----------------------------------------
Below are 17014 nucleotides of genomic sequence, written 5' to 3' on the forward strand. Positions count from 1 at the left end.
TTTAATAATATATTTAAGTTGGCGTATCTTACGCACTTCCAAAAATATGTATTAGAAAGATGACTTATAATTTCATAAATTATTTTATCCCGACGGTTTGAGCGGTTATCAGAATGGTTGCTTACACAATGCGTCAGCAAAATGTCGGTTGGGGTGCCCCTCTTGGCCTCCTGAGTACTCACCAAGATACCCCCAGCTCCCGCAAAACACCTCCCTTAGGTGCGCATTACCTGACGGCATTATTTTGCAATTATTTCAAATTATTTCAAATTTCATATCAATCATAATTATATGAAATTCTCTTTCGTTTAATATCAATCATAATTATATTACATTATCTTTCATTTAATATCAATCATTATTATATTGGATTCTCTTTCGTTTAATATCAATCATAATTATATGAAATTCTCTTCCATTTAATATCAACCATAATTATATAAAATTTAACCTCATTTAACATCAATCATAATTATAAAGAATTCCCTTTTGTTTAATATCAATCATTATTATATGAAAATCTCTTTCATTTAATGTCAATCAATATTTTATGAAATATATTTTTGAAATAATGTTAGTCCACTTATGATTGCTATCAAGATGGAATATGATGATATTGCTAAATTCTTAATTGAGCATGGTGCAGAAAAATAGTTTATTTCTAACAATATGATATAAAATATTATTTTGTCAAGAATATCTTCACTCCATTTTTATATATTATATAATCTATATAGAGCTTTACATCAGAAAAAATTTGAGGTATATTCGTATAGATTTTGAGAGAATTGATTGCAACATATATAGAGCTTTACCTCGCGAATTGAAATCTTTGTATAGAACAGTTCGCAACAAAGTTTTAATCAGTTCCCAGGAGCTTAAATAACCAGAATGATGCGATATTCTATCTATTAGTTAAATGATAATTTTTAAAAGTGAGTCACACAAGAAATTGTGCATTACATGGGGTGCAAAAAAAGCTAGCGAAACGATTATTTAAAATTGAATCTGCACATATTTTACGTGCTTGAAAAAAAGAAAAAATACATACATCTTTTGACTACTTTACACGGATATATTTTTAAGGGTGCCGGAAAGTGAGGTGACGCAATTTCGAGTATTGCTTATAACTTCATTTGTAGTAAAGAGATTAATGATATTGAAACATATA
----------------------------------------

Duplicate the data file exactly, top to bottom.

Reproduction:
Below are 17014 nucleotides of genomic sequence, written 5' to 3' on the forward strand. Positions count from 1 at the left end.
TTTAATAATATATTTAAGTTGGCGTATCTTACGCACTTCCAAAAATATGTATTAGAAAGATGACTTATAATTTCATAAATTATTTTATCCCGACGGTTTGAGCGGTTATCAGAATGGTTGCTTACACAATGCGTCAGCAAAATGTCGGTTGGGGTGCCCCTCTTGGCCTCCTGAGTACTCACCAAGATACCCCCAGCTCCCGCAAAACACCTCCCTTAGGTGCGCATTACCTGACGGCATTATTTTGCAATTATTTCAAATTATTTCAAATTTCATATCAATCATAATTATATGAAATTCTCTTTCGTTTAATATCAATCATAATTATATTACATTATCTTTCATTTAATATCAATCATTATTATATTGGATTCTCTTTCGTTTAATATCAATCATAATTATATGAAATTCTCTTCCATTTAATATCAACCATAATTATATAAAATTTAACCTCATTTAACATCAATCATAATTATAAAGAATTCCCTTTTGTTTAATATCAATCATTATTATATGAAAATCTCTTTCATTTAATGTCAATCAATATTTTATGAAATATATTTTTGAAATAATGTTAGTCCACTTATGATTGCTATCAAGATGGAATATGATGATATTGCTAAATTCTTAATTGAGCATGGTGCAGAAAAATAGTTTATTTCTAACAATATGATATAAAATATTATTTTGTCAAGAATATCTTCACTCCATTTTTATATATTATATAATCTATATAGAGCTTTACATCAGAAAAAATTTGAGGTATATTCGTATAGATTTTGAGAGAATTGATTGCAACATATATAGAGCTTTACCTCGCGAATTGAAATCTTTGTATAGAACAGTTCGCAACAAAGTTTTAATCAGTTCCCAGGAGCTTAAATAACCAGAATGATGCGATATTCTATCTATTAGTTAAATGATAATTTTTAAAAGTGAGTCACACAAGAAATTGTGCATTACATGGGGTGCAAAAAAAGCTAGCGAAACGATTATTTAAAATTGAATCTGCACATATTTTACGTGCTTGAAAAAAAGAAAAAATACATACATCTTTTGACTACTTTACACGGATATATTTTTAAGGGTGCCGGAAAGTGAGGTGACGCAATTTCGAGTATTGCTTATAACTTCATTTGTAGTAAAGAGATTAATGATATTGAAACATATA